Virtual weight

When traveling without a bag – or with minimalist one – you often evaluate the physical weight of things, as well as the space they might take. But I believe there is a more important weight to ponder: the virtual one. What is the sacrifice you have to make to keep this particular item? Or this group of items together?

As an example, I was pondering the virtual weight of taking a raincoat with me. What kind of sacrifice do I have to make if I take it? If I do not take it? If I do take it, because even the lightest I found was bulky, I was sacrificing a lot of space. Well, a lot proportionally to my belongings, but more importantly I had to either take a permanent backpack on me or wear the coat on my belt. As I would have choosen an ultra light one I would also had to pay a lot for it. The first choice, taking it, was signing the death of my “no bag travel” project. The second, not taking it, meant temporary discomfort – or having to wait for the sun – when raining heavily. To me, the virtual weight of keeping it was heavier than the one of not keeping it. In that case it depends of course of the physical weight and volume of the item, but this is not always true. Bringing my smartphone or not was not a matter of weight but rather of electronic and network disconnection, and having valuables on me, versus possibilities and comfort offered (the last one won in case you wonder).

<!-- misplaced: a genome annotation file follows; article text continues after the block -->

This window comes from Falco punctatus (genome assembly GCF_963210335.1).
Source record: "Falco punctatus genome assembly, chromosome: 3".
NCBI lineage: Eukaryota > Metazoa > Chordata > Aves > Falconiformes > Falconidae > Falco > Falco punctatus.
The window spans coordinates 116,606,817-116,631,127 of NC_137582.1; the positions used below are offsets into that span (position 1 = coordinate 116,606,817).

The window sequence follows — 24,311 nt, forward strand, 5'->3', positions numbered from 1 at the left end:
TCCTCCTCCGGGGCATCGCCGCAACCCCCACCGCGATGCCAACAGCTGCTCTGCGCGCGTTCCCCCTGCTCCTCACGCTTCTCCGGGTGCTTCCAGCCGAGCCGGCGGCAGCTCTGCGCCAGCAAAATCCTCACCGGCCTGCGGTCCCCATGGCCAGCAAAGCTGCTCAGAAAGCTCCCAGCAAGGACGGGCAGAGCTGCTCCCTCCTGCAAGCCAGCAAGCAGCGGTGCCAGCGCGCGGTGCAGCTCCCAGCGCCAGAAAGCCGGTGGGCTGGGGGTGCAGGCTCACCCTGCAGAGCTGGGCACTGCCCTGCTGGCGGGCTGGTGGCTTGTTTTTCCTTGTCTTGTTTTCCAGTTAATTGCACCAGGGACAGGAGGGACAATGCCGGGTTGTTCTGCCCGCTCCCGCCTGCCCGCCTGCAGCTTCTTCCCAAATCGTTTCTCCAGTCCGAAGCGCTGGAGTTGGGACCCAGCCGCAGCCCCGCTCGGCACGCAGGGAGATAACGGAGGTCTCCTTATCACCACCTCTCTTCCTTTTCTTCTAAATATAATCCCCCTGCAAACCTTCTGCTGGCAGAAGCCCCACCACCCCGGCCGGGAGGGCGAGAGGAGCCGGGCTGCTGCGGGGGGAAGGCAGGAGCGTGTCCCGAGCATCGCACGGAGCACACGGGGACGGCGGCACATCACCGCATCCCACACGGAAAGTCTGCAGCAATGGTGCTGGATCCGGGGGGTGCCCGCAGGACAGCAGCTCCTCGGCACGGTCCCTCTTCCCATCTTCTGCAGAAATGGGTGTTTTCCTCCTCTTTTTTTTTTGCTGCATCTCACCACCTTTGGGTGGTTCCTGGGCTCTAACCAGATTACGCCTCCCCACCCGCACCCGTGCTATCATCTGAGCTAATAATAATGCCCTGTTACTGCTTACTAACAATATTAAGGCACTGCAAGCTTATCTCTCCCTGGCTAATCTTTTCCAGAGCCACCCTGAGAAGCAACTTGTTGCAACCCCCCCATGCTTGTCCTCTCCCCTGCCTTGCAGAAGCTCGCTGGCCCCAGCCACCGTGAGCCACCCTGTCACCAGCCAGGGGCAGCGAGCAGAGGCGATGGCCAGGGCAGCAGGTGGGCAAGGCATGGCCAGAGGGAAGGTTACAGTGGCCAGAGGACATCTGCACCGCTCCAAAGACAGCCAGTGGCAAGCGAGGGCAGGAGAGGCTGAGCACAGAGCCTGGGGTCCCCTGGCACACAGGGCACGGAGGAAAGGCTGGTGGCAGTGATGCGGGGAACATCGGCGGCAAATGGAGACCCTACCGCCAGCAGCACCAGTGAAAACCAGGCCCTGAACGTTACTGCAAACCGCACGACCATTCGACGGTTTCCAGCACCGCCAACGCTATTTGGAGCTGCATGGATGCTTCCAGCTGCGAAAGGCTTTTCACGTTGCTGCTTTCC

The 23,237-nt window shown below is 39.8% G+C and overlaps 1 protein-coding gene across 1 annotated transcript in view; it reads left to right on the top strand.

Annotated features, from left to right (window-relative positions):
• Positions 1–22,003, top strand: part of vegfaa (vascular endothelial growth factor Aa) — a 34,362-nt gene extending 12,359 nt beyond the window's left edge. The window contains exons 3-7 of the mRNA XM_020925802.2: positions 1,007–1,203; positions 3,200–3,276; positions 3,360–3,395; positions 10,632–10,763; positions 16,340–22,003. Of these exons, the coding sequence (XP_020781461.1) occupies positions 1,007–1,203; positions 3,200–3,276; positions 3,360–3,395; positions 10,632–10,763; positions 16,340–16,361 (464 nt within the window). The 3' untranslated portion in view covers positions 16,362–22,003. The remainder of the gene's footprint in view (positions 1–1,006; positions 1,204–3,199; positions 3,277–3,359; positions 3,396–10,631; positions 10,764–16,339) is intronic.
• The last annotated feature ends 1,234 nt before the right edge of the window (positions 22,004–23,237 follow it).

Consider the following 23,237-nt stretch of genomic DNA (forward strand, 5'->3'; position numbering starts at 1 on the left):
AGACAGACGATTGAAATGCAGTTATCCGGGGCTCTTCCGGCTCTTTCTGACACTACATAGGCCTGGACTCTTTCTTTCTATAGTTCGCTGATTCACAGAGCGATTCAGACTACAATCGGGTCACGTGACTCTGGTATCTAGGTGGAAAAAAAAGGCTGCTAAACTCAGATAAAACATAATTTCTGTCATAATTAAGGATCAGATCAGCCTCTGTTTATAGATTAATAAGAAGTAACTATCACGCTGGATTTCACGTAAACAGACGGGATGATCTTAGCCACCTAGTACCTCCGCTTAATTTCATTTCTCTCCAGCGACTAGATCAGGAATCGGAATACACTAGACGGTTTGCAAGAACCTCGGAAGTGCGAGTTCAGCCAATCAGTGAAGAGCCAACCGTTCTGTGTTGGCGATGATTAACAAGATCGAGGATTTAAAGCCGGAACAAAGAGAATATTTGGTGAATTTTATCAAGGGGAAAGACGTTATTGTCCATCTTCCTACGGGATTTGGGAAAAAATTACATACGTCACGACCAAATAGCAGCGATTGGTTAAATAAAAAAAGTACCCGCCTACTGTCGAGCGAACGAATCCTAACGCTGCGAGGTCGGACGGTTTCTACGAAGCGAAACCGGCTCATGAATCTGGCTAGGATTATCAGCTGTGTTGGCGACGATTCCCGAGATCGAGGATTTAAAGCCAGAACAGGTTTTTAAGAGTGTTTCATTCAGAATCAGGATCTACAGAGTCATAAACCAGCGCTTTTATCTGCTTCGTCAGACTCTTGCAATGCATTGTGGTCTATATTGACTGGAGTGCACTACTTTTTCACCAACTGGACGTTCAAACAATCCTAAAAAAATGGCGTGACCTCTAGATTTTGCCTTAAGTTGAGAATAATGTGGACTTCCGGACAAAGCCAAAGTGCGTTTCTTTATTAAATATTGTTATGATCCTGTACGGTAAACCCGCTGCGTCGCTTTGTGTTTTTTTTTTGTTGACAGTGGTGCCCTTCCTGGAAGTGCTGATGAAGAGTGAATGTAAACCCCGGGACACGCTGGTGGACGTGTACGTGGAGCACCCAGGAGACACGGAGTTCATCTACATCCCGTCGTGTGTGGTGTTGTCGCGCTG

Sometimes the virtual weight of an item alone is small so it's tempting to think it's just a detail. Yet, when you put drops of water together, you get a full glass to drink. Traveling without a bag is a good illustration of this case. All the small items put together can take up a full pocket, where you could have put something more useful or even better, lighten your cargo pants.

I left behind:

  • hoodie (very bulky)
  • raincoat
  • additional medecine (I kept the essential)
  • Diminished the size of my towel
  • Switch to a thin paper wallet (replace bulky leather one)
  • socks, running shoes
  • switched to a smaller USB key (dual usb-c)
  • dropped second USB key
  • dropped locker

I sacrificed:

  • Light risk of being cold (being in Thailand, where a/c is always set on freezing).
  • Medium risk of being soaking wet (rainy season).
  • A little bit less of comfort after a shower if no towel is provided Having to make a new wallet every few months.
  • Having to run barefoot or buy temporary shoes.
  • Less storage for backups.
  • Having to rent a locker if needed.

I gained

  • Having to make a new origami wallet is kind of fun and enhance skills, offers a break (origami is relaxing).
  • Raincoat can't breathe and can get extremely hot, being wet is not that much a problem if my passport and phone are safe. Having to wait for the sun slow down your pace, you live with the earth rhythm, learn to contemplate more.
  • Challenge to run barefoot.
  • Having no bag except my foldable one for food and shopping, so freedom, no sweaty back, no stress of being robbed or forget my bag, not looking like a basic tourist. Stories to tell. People are often surprised to know I don't have a bag.

Final thought

In the end, while the physical weight is the same for everyone, the virtual one will be unique for each individual. Ask yourself: what slows me down, and what gives me strength?